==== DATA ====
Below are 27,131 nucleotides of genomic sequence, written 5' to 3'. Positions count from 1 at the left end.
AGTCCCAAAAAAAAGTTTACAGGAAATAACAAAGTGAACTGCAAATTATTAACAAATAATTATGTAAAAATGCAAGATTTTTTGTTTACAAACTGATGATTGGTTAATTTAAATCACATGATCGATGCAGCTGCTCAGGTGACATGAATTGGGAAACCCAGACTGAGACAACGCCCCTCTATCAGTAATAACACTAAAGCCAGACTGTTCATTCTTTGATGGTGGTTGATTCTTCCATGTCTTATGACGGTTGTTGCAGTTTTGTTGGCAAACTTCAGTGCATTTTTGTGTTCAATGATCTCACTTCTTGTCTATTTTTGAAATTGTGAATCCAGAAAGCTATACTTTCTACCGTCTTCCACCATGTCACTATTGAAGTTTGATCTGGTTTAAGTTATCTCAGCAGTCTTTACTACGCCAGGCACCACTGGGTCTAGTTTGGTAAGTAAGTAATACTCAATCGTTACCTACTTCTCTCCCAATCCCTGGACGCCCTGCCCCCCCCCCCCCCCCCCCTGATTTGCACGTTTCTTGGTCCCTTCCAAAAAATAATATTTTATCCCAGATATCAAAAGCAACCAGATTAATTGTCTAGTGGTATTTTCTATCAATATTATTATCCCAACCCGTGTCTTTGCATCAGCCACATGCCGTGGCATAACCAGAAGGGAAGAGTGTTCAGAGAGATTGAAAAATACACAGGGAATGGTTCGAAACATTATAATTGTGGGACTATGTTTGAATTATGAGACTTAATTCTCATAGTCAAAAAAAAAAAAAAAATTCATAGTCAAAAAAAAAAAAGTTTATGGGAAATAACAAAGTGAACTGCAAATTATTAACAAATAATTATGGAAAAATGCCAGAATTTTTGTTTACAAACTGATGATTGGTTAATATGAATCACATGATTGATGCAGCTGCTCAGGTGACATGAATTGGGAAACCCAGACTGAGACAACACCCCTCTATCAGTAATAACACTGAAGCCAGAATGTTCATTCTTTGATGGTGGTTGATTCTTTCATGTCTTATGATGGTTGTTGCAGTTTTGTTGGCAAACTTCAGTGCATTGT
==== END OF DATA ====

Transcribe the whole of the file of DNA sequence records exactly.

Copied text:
Below are 27,131 nucleotides of genomic sequence, written 5' to 3'. Positions count from 1 at the left end.
AGTCCCAAAAAAAAGTTTACAGGAAATAACAAAGTGAACTGCAAATTATTAACAAATAATTATGTAAAAATGCAAGATTTTTTGTTTACAAACTGATGATTGGTTAATTTAAATCACATGATCGATGCAGCTGCTCAGGTGACATGAATTGGGAAACCCAGACTGAGACAACGCCCCTCTATCAGTAATAACACTAAAGCCAGACTGTTCATTCTTTGATGGTGGTTGATTCTTCCATGTCTTATGACGGTTGTTGCAGTTTTGTTGGCAAACTTCAGTGCATTTTTGTGTTCAATGATCTCACTTCTTGTCTATTTTTGAAATTGTGAATCCAGAAAGCTATACTTTCTACCGTCTTCCACCATGTCACTATTGAAGTTTGATCTGGTTTAAGTTATCTCAGCAGTCTTTACTACGCCAGGCACCACTGGGTCTAGTTTGGTAAGTAAGTAATACTCAATCGTTACCTACTTCTCTCCCAATCCCTGGACGCCCTGCCCCCCCCCCCCCCCCCCCTGATTTGCACGTTTCTTGGTCCCTTCCAAAAAATAATATTTTATCCCAGATATCAAAAGCAACCAGATTAATTGTCTAGTGGTATTTTCTATCAATATTATTATCCCAACCCGTGTCTTTGCATCAGCCACATGCCGTGGCATAACCAGAAGGGAAGAGTGTTCAGAGAGATTGAAAAATACACAGGGAATGGTTCGAAACATTATAATTGTGGGACTATGTTTGAATTATGAGACTTAATTCTCATAGTCAAAAAAAAAAAAAAAATTCATAGTCAAAAAAAAAAAAGTTTATGGGAAATAACAAAGTGAACTGCAAATTATTAACAAATAATTATGGAAAAATGCCAGAATTTTTGTTTACAAACTGATGATTGGTTAATATGAATCACATGATTGATGCAGCTGCTCAGGTGACATGAATTGGGAAACCCAGACTGAGACAACACCCCTCTATCAGTAATAACACTGAAGCCAGAATGTTCATTCTTTGATGGTGGTTGATTCTTTCATGTCTTATGATGGTTGTTGCAGTTTTGTTGGCAAACTTCAGTGCATTGT